with them, that I cannot but wonder of the Jewish worship, and that of the how.serious persons can suffer them- Christian, is this, that theirs was deselves to neglect the publick worship of signed to prepare the way for the first God. But it is always easier to find coming of our Saviour, as well as the excuses and objections, than it is to second; whereas, Christ being now practise a duty. An unwillingness to come, ours is designed to prepare the do what we know to be right, consti- way for his second coming. That pretutes the corruption of our nature. paration consists in the purification of

I. There seems to be a latent, if not our bodies and our souls; and, for the an avowed persuasion in the minds of purpose of such improvement, we stand many persons, that we are under no in need of continual and daily prayer. obligation to worship God, in publick, II. But it may be said, that this on any other day than Sunday. Man daily prayer may be in private, and considers it as meritorious, it he devotes that, for those who are constant in such one day in seven to the worship of his devotions, continual publick worship is Maker; and if he be careful to attend not necessary. On this point, let me both morning and evening, and does appeal to the experience of my bearers. not suffer an inclement sky, or a slight Are there any who feel tbe importance indisposition, to prevent his going to of publick worship so much, as those the sanctuary, he regards himself as a who are most constant in the prayers of strict observer of the will of God. the closet ? And, on the other band,

But, my brethren, the observance of are not those who feel the most indif. the Sabbath among the Jews was much ferent about publick worship, the very more rigorous than that of the Lord's persons who are most negligent with day among Christians. If, then, the regard to worship in private ? In appointment of the Sabbath was intend- prayer, as in every thing else, the ap: ed to exclude publick worship on other petite grows with the indulgence; and days of the week, why did God appoint they who are most devout in secret a daily worship for the temple ? Should will, with the holy psalmist, feel a deit be said that this was a Jewish insti- sire and longing to enter into the courts tution, and, therefore, is not binding of their God.* ,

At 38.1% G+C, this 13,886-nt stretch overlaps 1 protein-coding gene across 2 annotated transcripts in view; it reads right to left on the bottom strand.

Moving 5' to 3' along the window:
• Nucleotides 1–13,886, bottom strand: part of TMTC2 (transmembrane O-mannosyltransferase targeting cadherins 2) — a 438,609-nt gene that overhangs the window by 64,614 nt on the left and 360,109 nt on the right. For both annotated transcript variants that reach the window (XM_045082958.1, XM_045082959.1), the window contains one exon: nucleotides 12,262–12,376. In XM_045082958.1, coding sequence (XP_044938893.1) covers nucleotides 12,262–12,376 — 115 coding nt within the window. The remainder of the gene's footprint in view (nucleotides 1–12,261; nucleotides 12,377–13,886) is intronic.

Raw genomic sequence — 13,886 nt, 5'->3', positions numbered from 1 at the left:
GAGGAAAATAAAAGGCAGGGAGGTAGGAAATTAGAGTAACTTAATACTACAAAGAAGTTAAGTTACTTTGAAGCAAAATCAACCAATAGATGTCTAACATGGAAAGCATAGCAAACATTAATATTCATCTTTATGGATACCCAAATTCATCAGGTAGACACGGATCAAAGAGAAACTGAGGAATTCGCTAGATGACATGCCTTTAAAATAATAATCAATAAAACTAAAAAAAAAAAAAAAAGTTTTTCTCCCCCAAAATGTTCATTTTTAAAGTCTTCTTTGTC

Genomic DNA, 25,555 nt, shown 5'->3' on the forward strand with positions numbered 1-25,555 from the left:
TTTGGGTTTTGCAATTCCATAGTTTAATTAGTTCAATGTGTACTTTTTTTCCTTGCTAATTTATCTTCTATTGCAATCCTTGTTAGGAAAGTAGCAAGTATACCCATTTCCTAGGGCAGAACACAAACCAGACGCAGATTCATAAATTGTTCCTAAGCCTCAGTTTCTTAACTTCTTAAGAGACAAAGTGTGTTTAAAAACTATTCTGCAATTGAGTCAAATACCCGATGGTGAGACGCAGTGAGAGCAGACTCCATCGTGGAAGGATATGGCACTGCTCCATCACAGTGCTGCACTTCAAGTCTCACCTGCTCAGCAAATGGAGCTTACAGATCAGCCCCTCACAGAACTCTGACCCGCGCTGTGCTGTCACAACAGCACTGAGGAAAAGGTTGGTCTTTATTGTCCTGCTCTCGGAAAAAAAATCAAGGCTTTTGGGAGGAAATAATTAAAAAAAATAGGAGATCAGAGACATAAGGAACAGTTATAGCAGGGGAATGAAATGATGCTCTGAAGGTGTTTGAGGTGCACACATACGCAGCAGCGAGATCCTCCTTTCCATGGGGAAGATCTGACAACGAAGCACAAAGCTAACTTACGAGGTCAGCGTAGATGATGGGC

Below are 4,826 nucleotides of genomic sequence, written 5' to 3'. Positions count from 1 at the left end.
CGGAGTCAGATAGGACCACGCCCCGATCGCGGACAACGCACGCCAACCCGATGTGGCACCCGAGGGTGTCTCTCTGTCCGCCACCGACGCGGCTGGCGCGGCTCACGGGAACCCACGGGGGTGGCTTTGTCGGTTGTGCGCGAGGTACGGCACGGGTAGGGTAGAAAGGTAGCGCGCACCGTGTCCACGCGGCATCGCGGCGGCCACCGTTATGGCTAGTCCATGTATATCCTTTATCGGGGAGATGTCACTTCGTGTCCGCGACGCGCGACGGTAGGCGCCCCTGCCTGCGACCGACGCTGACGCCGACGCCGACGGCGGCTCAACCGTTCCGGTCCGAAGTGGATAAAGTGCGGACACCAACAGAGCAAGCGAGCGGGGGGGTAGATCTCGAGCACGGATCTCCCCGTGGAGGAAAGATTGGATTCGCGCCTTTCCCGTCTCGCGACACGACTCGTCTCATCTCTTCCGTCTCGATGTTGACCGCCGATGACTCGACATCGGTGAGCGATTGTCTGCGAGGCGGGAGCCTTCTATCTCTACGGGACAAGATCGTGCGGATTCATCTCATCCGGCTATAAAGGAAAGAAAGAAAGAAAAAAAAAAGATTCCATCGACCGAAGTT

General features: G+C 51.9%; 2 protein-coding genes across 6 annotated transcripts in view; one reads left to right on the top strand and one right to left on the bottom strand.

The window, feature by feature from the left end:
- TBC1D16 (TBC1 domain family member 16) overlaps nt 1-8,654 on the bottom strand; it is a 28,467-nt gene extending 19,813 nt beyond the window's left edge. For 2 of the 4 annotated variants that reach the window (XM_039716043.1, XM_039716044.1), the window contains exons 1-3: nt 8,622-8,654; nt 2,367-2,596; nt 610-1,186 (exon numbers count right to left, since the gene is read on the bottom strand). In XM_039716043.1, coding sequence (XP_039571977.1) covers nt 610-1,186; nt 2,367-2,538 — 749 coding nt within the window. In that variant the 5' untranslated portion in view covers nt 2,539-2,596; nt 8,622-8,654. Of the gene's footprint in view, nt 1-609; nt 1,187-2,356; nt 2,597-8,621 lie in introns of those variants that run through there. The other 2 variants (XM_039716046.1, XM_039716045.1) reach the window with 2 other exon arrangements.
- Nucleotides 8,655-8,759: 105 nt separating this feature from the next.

It is to be observed, upon

Christians, it may be replied, that that no one was more constant, and fre. the argument proves too much.

The quent, and fervent, in private prayer, observance of daily worship is no more than the holy psalmist. In the evening, a Jewish institution than the Sabbath in the morning, and at noon, were his itself. What reason can be assigned, stated hours of prayer. why Jews should be required to wore his soul was in that happy state, that, stip ostener than Christians ? Or, to in the midst of the business, and pleaput the question in a juster form, why sures, and cares, of his high office, he was it more necessary for the church had God always before him. of God to offer daily worship before blessing came, which was not followed the coming of our Saviour, than it is by a prayer. Not a temptation was since his coming ? The object of their escaped, which did not call forth an worship was the same as ours. The ejaculation of gratitude. Not a sin was terms on which their worship was ac- committed, which did not produce the cepted, were the same. They had


Not an affliction was no more wants and weaknesses than suffered, without the instantaneous rehave we; and, as it regards thanksgir- membrance, that the Lord, in very ing and praise, we have more abundant faithfulness, had caused bim to be troureason to extol our God and King, and bled. Yet, notwithstanding this high bless his holy name, from day to day. degree of perfection, the psalmist never The only difference between the form